Pretty sure I've got this, but would like confirmation.

One zone of 4 on my boiler is not putting out heat. Gas company came out, gave boiler, valves etc. the thumbs up and say they believe the line has air in it and is not flowing. They can't do anything because they are not plumbers. So it's going to be -14 this week, and I have no heat in 1/4 of the house.

I did this many years ago, but would like to confirm what I remember from looking at my system.

  1. Zone feeds, just beyond the zone control valves, with positive stops and drains on each: ![zone feeds](https://imgur.com/QHltdfq)

2.Common return to boiler, with drain valve. ![common return](https://imgur.com/tbyBGyJ)

If I: a. Shut down boiler. b. Shut positive stops to all zones (orange handles in pic 1). c. Attach drain line to offending zone drain (in pic 1) into bucket of the glycol mix. d. Attach pump to drain line in 2 and feed from glycol bucket. e. open both valves and start pump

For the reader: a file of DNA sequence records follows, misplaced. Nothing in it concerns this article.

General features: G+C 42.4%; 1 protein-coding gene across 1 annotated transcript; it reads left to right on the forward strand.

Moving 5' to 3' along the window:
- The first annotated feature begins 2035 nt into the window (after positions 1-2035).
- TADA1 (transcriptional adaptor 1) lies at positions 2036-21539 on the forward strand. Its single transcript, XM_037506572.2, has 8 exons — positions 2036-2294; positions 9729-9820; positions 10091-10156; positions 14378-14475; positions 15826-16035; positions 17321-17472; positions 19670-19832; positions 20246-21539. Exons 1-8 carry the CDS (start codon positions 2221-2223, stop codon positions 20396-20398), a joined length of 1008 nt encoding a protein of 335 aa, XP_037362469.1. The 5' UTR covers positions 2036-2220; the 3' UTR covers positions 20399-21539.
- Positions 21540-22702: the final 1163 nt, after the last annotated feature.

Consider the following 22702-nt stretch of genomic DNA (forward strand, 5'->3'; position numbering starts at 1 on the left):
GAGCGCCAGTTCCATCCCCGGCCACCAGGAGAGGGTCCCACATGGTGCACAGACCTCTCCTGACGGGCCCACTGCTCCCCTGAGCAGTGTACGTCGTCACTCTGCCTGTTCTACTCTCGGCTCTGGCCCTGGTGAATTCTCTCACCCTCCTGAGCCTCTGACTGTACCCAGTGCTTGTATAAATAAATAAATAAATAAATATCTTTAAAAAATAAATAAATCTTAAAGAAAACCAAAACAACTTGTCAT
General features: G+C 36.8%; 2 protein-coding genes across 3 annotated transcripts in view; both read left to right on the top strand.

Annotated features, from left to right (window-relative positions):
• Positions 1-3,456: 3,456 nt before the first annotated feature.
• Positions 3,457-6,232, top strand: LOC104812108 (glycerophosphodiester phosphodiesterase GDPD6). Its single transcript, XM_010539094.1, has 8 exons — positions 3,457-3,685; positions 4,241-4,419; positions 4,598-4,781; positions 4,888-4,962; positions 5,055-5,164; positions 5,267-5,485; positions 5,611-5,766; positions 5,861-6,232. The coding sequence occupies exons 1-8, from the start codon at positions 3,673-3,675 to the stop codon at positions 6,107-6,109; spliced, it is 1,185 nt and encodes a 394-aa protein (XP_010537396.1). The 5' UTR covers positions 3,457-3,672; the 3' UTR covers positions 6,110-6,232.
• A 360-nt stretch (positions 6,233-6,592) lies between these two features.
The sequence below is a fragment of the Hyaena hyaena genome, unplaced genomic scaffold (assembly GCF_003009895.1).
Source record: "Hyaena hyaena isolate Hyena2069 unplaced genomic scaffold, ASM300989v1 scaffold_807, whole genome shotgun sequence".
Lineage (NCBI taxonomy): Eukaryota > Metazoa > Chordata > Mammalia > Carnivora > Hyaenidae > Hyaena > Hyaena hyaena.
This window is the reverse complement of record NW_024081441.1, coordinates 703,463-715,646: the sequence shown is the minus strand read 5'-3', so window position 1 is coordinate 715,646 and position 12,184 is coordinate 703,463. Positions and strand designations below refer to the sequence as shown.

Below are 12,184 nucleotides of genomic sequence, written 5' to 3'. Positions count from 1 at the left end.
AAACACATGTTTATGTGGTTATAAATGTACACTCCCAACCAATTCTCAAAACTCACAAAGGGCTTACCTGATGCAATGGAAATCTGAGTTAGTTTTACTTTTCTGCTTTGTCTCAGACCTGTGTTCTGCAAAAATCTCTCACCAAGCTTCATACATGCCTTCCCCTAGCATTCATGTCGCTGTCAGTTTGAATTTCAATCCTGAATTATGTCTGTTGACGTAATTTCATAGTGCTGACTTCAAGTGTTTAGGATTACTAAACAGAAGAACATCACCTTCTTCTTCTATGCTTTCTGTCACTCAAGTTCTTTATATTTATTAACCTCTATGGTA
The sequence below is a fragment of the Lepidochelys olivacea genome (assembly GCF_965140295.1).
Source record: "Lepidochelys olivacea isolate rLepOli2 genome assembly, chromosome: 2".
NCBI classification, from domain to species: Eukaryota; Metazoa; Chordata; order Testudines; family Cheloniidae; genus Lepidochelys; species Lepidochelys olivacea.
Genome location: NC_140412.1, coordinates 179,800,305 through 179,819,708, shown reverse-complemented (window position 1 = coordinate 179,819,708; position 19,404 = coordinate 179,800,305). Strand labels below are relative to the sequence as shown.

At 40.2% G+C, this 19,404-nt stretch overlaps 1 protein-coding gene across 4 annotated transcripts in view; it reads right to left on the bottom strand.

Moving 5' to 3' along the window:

I should push glycol up through the return line, through the offending zone and back out it's drain, pushing out air and refilling line.

Correct? Or will I have a problem with the pump in 2 being in the return line I am trying to push the glycol through?

I don't want to screw up my boiler with even colder weather coming, let me know if I am overthinking this or missing anything.

THANKS for any help!

  • imgur.com/QHltdfq – Ward Moberg Dec 27 '17 at 21:28
  • imgur.com/tbyBGyJ – Ward Moberg Dec 27 '17 at 21:29
  • 1
    First - is this a glycol system at all? Many are plain water. Second, have you looked (carefully, they are not always convenient to find and often hidden under baseboard covers or in closets, etc.) for air bleeders on the affected loop? Third - what does the pressure gauge on the boiler say? It's a bit hard to make out in the second picture. – Ecnerwal Dec 27 '17 at 22:49
  • Yes, it's glycol. No, there are no bleeders on that loop, I've been over it multiple times, and grew up with such systems. I only have a single bleeder valve in the house. Pressure and temp are normal for the boiler, I look at those pretty regularly, around 170 and 15 psi. – Ward Moberg Dec 28 '17 at 2:08

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